I haven't tried your one, but OMDO (linked in GP) is an unplayable nightmare dizziness-inducing headache.
Perhaps have a mode where the close/far stuff is swapped so it looks right to those of us who cross our eyes to see these.
Crossing your eyes is much more natural, and you can easily do it by looking at something close to your face.
Diverging is much harder, at least for me and most other people I’ve talked to.
So I can see these by crossing my eyes but everything is inverted. It comes out as a front layer with stuff cut out of it and behind.
However, when you've mastered it, and when the offset (i.e. size) is correct, it's much easier to snap into than the cross-eyed viewing, and much easier to stay in focus while looking at different parts of the image.
I like to look out a window at something distant, like a tree or car outside, then adjust my focus on the window pane itself (perhaps the little flecks of dust on it, or better yet one dot of paint on it).
That is a very natural scenario, and at least for me. super easy. I've done it for decades though, so maybe it's just natural for me, lol.
I can FEEL my eyes slightly squeezing to change shape (and thus change focus), and at this point it's simple muscle control, and it's fun.
Stereograms are NOT meant to be enjoyed from across a room.
It's REALLY hard to 'catch' a stereogram from far away, so why are you even trying?
However, the "focusing on-or-through a transparent thing" that WhiteSage mentions works well at slightly further distances and can be used to help you figure this stuff out.
As for which one is easier: For some reason, I have always been able to do the “uncrossing” on command, and it feels more natural and more relaxed to me. I sometimes do it to compare almost identical things that are next to each other. Crossing my eyes feels straining.
For me, everything appears as it should.
Here's one place where this is discussed: https://www.reddit.com/r/MagicEye/comments/2u0cc1/inverted_i...
1) Higher frame rate will probably help - it will look even more like old TV snow wrapped around things.
2) Color per object should be possible but it will bleed. This may or may not help the effect.
3) Possibly change the dot size based on distance (some dots are seen at two different distances, so average them? This would be similar to how color might be done. Advantage would be that the snow would be more like a texture that gets smaller further away.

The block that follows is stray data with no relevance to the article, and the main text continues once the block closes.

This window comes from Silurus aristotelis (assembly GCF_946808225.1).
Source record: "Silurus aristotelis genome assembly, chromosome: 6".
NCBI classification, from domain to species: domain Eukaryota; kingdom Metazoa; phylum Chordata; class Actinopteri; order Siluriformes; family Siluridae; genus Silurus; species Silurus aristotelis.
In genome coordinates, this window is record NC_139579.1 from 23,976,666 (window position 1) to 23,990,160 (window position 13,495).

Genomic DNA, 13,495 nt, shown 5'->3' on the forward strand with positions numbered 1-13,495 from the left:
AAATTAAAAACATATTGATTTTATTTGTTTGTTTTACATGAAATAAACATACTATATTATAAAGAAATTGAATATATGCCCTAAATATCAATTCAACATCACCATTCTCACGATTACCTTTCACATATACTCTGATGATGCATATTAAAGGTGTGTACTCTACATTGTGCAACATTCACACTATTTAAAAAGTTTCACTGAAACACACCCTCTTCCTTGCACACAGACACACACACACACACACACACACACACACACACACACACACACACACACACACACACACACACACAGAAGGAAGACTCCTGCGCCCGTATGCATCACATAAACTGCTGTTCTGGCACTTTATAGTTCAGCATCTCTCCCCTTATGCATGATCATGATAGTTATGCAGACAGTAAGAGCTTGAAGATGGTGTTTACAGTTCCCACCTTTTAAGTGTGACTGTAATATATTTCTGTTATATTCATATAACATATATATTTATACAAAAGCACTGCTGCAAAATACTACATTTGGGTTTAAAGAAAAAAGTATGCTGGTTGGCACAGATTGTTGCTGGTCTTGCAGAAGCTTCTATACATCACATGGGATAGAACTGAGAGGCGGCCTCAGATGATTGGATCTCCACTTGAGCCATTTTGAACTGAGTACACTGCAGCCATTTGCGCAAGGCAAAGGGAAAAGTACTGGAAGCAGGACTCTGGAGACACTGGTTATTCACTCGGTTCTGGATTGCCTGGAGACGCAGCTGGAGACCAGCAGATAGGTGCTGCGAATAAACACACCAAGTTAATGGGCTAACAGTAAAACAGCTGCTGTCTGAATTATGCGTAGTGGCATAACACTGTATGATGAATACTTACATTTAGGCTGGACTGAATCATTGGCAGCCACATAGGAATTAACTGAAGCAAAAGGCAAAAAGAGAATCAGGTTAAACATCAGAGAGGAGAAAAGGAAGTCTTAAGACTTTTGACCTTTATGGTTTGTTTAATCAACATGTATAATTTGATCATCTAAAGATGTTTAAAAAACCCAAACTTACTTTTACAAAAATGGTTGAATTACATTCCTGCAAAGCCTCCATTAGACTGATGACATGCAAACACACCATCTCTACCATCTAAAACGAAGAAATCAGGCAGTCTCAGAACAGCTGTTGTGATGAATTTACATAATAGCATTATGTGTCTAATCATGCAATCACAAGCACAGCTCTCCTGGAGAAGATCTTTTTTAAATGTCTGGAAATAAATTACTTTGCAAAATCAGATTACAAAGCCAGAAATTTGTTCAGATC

4) I'm not sure about the notion of "base image" I always assumed a method of rendering that may not be what others do.
It had a magic eye feature, which I haven't really seen before or since so it's neat to see a modern implementation in the browser.
filter: contrast(.3) sepia(405%) hue-rotate(273deg);
Then view full screen (F11).
It fills your screen with a red toned version, with less contrast which I prefer. These things are highly personal so I suggest you experiment to find settings you like. Setting image rendering to pixelated is really personal as well, as some will prefer the softer look of blurring, but it helps me lock on to the stereogram.
Question, did you experiment how to reduce the flickering? Or use of colors?
https://en.wikipedia.org/wiki/Autostereogram will tell you more about this.
http://www.magiceye.com/faq_example.htm has some helpful instructions (you're looking for a planet with rings)
Would be useful if it had some markers for achieving the correct amount of focus.
In this example, I always see two squares when trying to look behind it, never 4 like the instructions require.
How can I let my eyes focus behind the screen? I can focus my eyes in front of it by looking at my finger, and get 4 squares that way, but that doesn't work for focusing behind it, for me.
No planet appears when making it 3 squares while looking at finger in front of it either for me. And if I remove my finger, my eyes immediately change their focus :/
I spent ages trying to make these things work in the 80s or 90s whenever the posters were the craze. Never got close, and there were quite a few others they simply didn't work on.
Does anyone know alternative non-random dot approaches to autostereogram generation?
Seeing the random dot approach in video highlights the lack of temporal coherence across frames.
1 - https://moefh.github.io/stereogram/index.html